SMALL CLAIMS COURT ARE INFORMAL, BUT THEY ARE STILL COURTS. Never forget that you are in court for a minute. Be respectful even if you think it is not deserved. Try to be calm, courteous and avoid calling the other party names.... Stick to your facts and you will go a long way to impress the judge.

HOW TO LOSE IN SMALL CLAIMS COURT: Follow these simple instructions and you will get your head handed to you by an annoyed and impatient Small Claims Court judge.

  • Show up unwashed, unshaved and in dirty work clothes looking like a bum or a harlot.
  • Do not have your important documents with you. Leave receipts and bills of sale or warranties and other essential original documents at home, and tell the judge you can get them later.
  • Interupt and get into a shouting match with the other party when they are presenting their case to the court.
  • Don't bring your witnesses to court. Try and tell the judge what they told you.
  • Be unprepared. Stumble over your testimony and make up details on the spot which will impress the judge.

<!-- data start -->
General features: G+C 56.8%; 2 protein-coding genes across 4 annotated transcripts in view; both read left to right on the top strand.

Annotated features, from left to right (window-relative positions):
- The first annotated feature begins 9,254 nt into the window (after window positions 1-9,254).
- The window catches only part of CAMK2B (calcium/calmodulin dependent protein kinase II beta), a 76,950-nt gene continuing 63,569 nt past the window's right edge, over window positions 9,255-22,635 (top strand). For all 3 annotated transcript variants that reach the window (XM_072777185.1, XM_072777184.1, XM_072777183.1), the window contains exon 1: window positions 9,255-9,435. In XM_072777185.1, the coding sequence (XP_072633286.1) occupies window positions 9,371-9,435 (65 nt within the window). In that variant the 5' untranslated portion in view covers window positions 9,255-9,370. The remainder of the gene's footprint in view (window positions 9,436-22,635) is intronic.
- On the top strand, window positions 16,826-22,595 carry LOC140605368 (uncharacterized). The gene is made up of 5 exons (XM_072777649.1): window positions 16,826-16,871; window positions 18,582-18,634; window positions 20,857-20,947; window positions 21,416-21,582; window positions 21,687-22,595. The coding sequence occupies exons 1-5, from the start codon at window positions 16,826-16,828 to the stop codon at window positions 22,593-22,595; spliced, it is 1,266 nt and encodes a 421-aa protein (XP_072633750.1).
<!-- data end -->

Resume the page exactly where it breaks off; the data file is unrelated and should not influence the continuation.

• Dress up. Wear conservative, clean clothing in good repair. You do not need to wear expensive clothing, but you are in court. Show the proper respect and you will get respect. Dress your best. Be well groomed. Clean your finger nails. Get rid of the gigantic sluttish press on nails. Get rid of the piercings, the purple hair and the leather, biker look or the grubby look. Dress as if you are going to church.
  • Prepare in advance. Consider writing down all the points you want to make so they are clear and in a logical order. You will not be permitted to read the list, but you can use it as a guide to ensure you cover everything.
  • Bring all your evidence with you. Gather all the documents relevant to your case, including cheques, invoices, receipts, photographs, expert reports, contracts, warranties, broken objects or whatever is needed to show your losses and establish what the loss is worth in dollars as best you can.